Subsequent revivals expanded the team's roster. Heroes for Hire, Inc. eventually became a larger enterprise, with C-listers such as Black Knight, She-Hulk, and Ant-Man (Scott Lang) offering their services under its alliterative banner.
To be clear: I’m not asking for gratuitous Easter Eggs or Heroes for Hire teases. In fact, either of those things would've come with their own issues. But bringing these two characters together and not engaging with their dynamic feels like a missed opportunity. They clash several times but their relationship never stands out. Though it wasn't intentional, the showrunners deny these characters more interesting interactions by ignoring their intertwined comic book histories.
Spinning out of this point is a bigger conversation about Iron Fist's place in the Marvel/Netflix miniverse. As much as some fans wanted it to be, Finn Jones' portrayal was never the problem. There's only so much he could do with what he was given. That's the thing, though: On paper, he's pivotal to the story. He's the last part of The Hand's master plan, the piece of the puzzle that will turn the tide in its favor. In practice, he is the last character around whom you want to center a plot. Scott Buck's ill-fated Iron Fist series, released five months before The Defenders, set an unfortunate precedent for its eponymous hero. Danny Rand has neither the charm nor the charisma to carry his own show, much less an event series. But because he can harness and weaponize mystical power, he meshes well with The Hand's nebulous nonsense.
The Hand’s inclusion, in general, is a problem for The Defenders. The thinking behind this choice is clear: “To go bigger, we need ninjas. Lots of ninjas. And Elektra. Oh, and Madame Gao. We haven't seen her in a bit.” Instead of doing literally anything else, The Defenders brings in the same underwritten criminal organization that bogged down Daredevil's second season and weakened a solid narrative through-line.
The crux of the problem is that The Hand never amounts to much more than a cluster of nondescript criminals united under a nonsensical ideology. They don't have personalities or distinguishing qualities. They are merely obstacles. The only exception is Sigourney Weaver's Alexandra, one of the organization's enigmatic higher-ups. But before we can get to know her too well, Elektra murders her. The character's potential was huge. Now she's just a reminder of what could have been.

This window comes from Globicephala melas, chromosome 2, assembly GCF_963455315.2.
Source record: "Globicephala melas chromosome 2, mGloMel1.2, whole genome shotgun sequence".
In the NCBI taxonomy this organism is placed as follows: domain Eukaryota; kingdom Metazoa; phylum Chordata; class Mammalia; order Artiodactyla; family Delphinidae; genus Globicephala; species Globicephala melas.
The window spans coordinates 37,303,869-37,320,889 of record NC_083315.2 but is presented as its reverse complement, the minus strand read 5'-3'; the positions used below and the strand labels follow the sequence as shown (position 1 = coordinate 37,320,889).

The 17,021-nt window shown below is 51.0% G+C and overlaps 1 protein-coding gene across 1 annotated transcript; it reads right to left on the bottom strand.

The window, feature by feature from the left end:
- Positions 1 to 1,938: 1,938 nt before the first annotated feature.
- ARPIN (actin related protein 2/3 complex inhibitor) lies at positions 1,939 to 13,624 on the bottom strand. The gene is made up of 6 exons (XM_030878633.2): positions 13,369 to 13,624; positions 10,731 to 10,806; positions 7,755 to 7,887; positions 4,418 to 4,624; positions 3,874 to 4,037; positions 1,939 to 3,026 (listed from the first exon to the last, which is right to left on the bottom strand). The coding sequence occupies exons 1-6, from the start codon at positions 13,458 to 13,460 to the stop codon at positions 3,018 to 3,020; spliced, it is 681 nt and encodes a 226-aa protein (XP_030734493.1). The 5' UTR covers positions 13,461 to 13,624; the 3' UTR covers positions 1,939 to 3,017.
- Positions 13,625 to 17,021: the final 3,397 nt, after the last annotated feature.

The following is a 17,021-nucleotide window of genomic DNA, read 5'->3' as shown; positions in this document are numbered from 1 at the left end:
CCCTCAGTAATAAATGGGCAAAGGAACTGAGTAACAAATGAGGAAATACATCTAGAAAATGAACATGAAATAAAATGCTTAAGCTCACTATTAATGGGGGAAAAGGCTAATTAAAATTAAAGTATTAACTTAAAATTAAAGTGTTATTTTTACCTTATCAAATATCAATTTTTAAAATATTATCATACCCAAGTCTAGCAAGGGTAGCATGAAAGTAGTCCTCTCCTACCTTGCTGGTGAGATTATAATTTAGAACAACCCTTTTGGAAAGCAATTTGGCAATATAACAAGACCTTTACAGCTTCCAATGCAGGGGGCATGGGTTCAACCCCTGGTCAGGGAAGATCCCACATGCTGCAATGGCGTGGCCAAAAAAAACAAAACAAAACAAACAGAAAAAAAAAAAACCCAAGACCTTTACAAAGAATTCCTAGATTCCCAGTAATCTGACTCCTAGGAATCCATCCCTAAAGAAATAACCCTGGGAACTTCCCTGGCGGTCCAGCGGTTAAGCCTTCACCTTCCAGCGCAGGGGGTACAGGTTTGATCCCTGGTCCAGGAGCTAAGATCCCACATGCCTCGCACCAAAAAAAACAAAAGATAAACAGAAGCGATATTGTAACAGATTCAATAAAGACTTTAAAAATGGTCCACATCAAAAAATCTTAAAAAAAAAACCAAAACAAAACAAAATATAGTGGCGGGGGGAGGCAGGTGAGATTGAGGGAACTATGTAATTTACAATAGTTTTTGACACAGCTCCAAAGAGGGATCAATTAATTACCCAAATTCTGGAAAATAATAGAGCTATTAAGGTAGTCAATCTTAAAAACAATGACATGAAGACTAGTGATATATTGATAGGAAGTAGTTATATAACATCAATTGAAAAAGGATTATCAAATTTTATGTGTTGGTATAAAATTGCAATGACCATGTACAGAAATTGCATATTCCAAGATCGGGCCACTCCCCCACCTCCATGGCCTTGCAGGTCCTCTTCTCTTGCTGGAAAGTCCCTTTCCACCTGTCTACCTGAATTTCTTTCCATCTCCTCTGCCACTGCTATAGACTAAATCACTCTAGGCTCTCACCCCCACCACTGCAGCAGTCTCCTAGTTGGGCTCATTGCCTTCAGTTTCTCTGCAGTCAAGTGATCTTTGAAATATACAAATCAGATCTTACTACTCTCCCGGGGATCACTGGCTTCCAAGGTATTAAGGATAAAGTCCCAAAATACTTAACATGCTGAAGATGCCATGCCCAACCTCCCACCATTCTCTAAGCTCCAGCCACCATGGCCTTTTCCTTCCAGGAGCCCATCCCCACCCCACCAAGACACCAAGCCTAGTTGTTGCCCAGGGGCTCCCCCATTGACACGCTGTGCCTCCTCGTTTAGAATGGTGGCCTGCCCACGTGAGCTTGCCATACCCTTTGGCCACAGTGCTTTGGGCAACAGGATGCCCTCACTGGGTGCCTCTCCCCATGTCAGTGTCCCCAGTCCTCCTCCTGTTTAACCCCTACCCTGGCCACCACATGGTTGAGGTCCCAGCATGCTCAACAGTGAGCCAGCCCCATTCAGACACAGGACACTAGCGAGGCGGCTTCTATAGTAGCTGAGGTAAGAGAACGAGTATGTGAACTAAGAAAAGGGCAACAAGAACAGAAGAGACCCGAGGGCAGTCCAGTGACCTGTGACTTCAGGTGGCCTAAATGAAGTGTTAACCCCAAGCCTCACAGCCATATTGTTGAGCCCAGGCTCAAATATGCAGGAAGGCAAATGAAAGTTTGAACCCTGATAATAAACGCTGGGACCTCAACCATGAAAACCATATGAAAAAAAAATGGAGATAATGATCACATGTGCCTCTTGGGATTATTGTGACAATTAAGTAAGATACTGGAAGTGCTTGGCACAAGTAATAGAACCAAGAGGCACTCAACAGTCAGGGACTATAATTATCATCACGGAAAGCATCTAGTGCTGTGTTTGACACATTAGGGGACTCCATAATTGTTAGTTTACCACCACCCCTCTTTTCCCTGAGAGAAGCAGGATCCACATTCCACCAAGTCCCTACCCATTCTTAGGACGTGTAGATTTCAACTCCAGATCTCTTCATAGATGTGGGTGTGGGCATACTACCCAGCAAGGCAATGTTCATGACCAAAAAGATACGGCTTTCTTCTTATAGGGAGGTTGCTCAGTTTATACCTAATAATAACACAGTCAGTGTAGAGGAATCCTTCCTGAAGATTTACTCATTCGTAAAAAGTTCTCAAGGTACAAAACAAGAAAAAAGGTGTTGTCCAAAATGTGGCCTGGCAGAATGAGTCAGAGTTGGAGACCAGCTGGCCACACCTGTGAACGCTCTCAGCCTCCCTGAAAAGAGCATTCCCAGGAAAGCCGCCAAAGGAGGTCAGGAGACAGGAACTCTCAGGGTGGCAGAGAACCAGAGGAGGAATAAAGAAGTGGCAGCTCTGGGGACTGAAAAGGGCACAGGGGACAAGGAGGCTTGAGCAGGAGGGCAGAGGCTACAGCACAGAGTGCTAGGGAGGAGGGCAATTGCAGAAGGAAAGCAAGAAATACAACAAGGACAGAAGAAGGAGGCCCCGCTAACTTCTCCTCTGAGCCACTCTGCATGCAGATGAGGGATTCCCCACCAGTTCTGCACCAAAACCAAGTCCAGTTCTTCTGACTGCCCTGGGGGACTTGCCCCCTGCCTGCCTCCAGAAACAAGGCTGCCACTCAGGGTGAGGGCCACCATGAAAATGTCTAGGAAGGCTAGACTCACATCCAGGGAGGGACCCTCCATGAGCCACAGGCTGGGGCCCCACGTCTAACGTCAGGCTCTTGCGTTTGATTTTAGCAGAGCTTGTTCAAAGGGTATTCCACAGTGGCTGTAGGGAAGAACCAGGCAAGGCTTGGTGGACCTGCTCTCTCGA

The Defenders wants us to get behind a war that’s never interesting or consequential enough to warrant emotional investment. Positioning The Hand as the big bad of this corner of the Marvel Universe sucks the story dry of purpose and potential. It feels like a cop-out even though the build-up is technically there. What we get is little more than a perfunctory showcase for heroes who are more fun on their own than they are together. In other words, it’s the opposite of The Avengers.
It didn't have to be this way. The Defenders had so much going for it. The show's path to success seems even more unobstructed now than it did before its release. With better villains, more fleshed-out dynamics, and a greater emphasis on fun, this cross-over series might have been something special. Instead, it's largely a misfire, a series made with the best of intentions that can't quite clear the absurdly high bar its predecessors set.
The Defenders is streaming now on Disney+.